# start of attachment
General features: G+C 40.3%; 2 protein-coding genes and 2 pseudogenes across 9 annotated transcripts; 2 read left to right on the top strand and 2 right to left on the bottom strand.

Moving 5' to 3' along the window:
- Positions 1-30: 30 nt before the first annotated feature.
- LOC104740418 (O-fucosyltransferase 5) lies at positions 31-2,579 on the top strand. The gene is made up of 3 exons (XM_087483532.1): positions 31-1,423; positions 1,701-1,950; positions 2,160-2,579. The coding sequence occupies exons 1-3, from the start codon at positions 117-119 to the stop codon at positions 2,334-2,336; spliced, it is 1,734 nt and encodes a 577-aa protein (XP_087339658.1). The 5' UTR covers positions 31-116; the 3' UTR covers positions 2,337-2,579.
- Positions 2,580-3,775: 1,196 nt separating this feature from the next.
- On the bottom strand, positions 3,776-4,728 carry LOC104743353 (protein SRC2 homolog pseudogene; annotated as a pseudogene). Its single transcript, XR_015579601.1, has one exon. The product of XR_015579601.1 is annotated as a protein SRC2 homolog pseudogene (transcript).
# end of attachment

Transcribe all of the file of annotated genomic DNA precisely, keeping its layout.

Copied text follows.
General features: G+C 40.3%; 2 protein-coding genes and 2 pseudogenes across 9 annotated transcripts; 2 read left to right on the top strand and 2 right to left on the bottom strand.

Moving 5' to 3' along the window:
- Positions 1-30: 30 nt before the first annotated feature.
- LOC104740418 (O-fucosyltransferase 5) lies at positions 31-2,579 on the top strand. The gene is made up of 3 exons (XM_087483532.1): positions 31-1,423; positions 1,701-1,950; positions 2,160-2,579. The coding sequence occupies exons 1-3, from the start codon at positions 117-119 to the stop codon at positions 2,334-2,336; spliced, it is 1,734 nt and encodes a 577-aa protein (XP_087339658.1). The 5' UTR covers positions 31-116; the 3' UTR covers positions 2,337-2,579.
- Positions 2,580-3,775: 1,196 nt separating this feature from the next.
- On the bottom strand, positions 3,776-4,728 carry LOC104743353 (protein SRC2 homolog pseudogene; annotated as a pseudogene). Its single transcript, XR_015579601.1, has one exon. The product of XR_015579601.1 is annotated as a protein SRC2 homolog pseudogene (transcript).